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Soapbox: About the Industry

Conflict, Ethics, Winning, and Money

by Sandy Antunes
December 13, 2001  

  • Why can't we call just get along?
  • Why do people think RPGnet and [favorite site of the week] are automatically competitors?
  • Why do people copycat ideas rather than teaming up?
  • Why do flame wars erupt on forums?
  • Why do some companies make lots of money and others don't?
  • Conflict. Competition. Like it or not, it's the root of gaming. Our entire industry is devoted to developing conflict resolution systems! We clearly realize agreement isn't easy. No, it requires 86 pages of rules to resolve.

    It is impossible to expect people to agree when the entire focus of RPG design is to create these conflict resolution systems. Since we can't even agree on the best way to resolve conflicts (regardless of what the conflict is about), the idea that we can come to any sort of consensus on an actual matter is moot.

    Put another way, we can't even agree to a single set of Rules of Order, thus we cannot expect to debate to a conclusion. Then again, with one organization I proposed we follow Robert's Rules of Order and was effectively dubbed a fascist for that suggestion. So there does seem to be a rejection of reasonableness on a variety of industry levels.

    On chat, I commented that noted designer Gareth-Michael Skarka seems to annoy people because he 'changes his mind'. Yep, he's stated one thing, then later (ye gods) done something else. Imagine! He's willing to debate something-- then sometimes change his mind.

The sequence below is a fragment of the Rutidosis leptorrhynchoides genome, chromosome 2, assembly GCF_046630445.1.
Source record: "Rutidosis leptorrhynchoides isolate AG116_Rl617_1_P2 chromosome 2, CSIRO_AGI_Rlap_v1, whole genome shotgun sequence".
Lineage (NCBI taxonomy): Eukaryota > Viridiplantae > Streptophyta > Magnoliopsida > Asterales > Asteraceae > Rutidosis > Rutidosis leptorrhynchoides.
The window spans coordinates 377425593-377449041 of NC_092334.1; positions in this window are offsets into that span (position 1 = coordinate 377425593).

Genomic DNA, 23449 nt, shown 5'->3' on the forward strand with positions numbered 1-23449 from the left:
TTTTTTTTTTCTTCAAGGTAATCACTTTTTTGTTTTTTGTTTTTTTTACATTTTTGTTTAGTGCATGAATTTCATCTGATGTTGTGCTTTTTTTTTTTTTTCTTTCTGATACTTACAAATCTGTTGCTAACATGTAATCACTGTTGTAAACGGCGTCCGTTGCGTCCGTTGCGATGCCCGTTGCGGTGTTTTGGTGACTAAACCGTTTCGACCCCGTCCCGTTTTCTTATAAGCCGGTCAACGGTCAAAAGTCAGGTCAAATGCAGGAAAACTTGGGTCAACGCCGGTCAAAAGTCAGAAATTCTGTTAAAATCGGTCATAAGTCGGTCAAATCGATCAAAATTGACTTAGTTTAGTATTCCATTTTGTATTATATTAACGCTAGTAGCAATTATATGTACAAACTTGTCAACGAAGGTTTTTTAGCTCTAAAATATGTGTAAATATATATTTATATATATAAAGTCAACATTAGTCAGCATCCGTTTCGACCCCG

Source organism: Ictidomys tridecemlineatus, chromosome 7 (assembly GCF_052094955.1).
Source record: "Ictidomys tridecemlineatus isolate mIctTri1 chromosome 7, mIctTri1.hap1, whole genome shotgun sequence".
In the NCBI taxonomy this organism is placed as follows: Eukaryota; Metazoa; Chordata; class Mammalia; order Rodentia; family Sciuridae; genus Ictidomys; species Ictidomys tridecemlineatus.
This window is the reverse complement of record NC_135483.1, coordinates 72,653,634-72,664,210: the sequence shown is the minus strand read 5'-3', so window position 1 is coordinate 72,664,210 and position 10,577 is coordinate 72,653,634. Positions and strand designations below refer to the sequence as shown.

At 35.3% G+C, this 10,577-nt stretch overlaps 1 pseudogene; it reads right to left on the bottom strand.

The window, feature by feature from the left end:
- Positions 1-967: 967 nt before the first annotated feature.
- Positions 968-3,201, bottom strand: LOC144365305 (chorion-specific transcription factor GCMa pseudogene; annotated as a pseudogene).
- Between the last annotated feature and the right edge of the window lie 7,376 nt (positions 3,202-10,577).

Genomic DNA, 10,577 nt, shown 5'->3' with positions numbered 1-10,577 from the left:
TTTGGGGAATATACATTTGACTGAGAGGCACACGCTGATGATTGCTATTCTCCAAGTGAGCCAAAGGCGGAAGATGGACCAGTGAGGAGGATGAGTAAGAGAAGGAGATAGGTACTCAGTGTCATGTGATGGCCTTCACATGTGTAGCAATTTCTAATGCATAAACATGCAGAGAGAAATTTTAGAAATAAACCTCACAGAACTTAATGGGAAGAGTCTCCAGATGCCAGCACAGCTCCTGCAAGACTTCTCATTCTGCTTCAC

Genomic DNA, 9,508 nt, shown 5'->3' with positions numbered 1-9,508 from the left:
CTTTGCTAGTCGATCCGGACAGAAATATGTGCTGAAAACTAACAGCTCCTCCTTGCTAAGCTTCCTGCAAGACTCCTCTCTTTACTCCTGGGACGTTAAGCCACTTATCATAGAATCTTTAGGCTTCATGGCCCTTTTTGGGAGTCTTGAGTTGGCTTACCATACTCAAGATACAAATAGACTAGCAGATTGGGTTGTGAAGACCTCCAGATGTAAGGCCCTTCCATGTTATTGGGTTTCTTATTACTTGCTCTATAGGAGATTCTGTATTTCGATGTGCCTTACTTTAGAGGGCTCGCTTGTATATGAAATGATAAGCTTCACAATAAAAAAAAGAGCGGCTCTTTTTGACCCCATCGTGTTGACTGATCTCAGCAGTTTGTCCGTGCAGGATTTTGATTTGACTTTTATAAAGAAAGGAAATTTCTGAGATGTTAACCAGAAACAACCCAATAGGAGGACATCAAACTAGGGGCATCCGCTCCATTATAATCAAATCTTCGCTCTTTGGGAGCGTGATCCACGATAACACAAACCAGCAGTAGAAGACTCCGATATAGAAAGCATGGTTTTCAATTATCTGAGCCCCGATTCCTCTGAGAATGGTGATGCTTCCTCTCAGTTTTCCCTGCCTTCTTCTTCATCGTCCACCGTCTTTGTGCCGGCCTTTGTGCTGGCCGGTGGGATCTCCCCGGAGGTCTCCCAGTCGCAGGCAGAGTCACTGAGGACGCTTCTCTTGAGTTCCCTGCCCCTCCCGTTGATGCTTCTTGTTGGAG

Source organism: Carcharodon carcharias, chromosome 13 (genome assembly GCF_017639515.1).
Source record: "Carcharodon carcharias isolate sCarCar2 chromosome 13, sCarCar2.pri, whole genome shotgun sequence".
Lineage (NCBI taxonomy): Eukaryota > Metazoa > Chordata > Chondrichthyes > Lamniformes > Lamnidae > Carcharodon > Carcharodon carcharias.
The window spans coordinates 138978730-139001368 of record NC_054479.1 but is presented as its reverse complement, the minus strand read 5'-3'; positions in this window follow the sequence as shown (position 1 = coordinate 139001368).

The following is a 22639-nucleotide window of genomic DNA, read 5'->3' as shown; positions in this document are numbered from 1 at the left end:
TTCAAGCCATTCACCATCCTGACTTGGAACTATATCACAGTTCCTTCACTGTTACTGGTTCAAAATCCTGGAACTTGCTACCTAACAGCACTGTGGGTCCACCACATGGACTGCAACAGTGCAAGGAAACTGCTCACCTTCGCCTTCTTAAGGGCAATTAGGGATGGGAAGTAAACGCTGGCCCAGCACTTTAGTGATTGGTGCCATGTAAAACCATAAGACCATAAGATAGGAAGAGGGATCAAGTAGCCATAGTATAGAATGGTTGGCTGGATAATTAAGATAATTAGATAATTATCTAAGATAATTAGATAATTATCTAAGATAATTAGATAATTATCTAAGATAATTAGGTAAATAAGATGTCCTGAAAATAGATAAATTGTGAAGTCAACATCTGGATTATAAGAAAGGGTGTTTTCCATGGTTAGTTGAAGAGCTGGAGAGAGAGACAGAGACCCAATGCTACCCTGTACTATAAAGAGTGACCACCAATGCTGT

Ridiculous! Everyone knows the purpose of a debate is to Win, not to actually reach a consensus!

    As said by Saranjeuhal, "Let's argue and prove that you or I are right. Then we'll still uphold the same beliefs anyway ..."

    Myself, I used to infuriate people the same way. I'm afflicted with "Certainty" (2 pt disadv). I am totally certain my way is correct-- until another way that is better than offered, then I have no problem switching. In my field, that's the scientific process (keep a theory 'til disproved). But a lot of people hate that-- they want to see you suffer a crisis of faith, not be equitable and reasonable.

    Admitably, it can sometimes be slightly passionless to not be flexible. To be 'reasonable'. Because reasonable is a fiction. And one reason we can't agree is that there isn't one best answer for everyone. That's something that is really important to remember.

    That is our strength-- that we can choose an almost arbitrary path then insist it is the One True Way. It's a fundamental of society. It's the reason we have multiple television channels. It's why the winning soccer team can still be deemed sucky even if they win the world cup-- because, gosh darn, if it's not our team, they suck regardless of their win/lose record.

    Heck, variable and inarguable points of view are the reason we date and marry people our friends might not like. Difference can be good, and debate has a limit.

    So the real issue is not "should there be differences" but "are there some meta-rules we can agree on, even if we disagree on specifics?" Let's look at, oh, religion or politics to see if there are any role models for this.

    Err, nope.

    What about business? What about that mythical free market? Surely it has meta-rules. We gamers should be great a business! We live for rules! We're great at following the rules!

    Boy, that's a disadvantage in business. See, there are two schools of business ethics. School A says "do what is right". School B says "you should break the law if the penalty for doing so is less than the profit you make through the illegal act." In essence, cheating can be good.

    In games, cheating usually means you can 'win'. The only downside is whether the victory is worth doing. In a game, maybe it does cheapen things. In business, where cheating lets you get $$$, well, that's another story.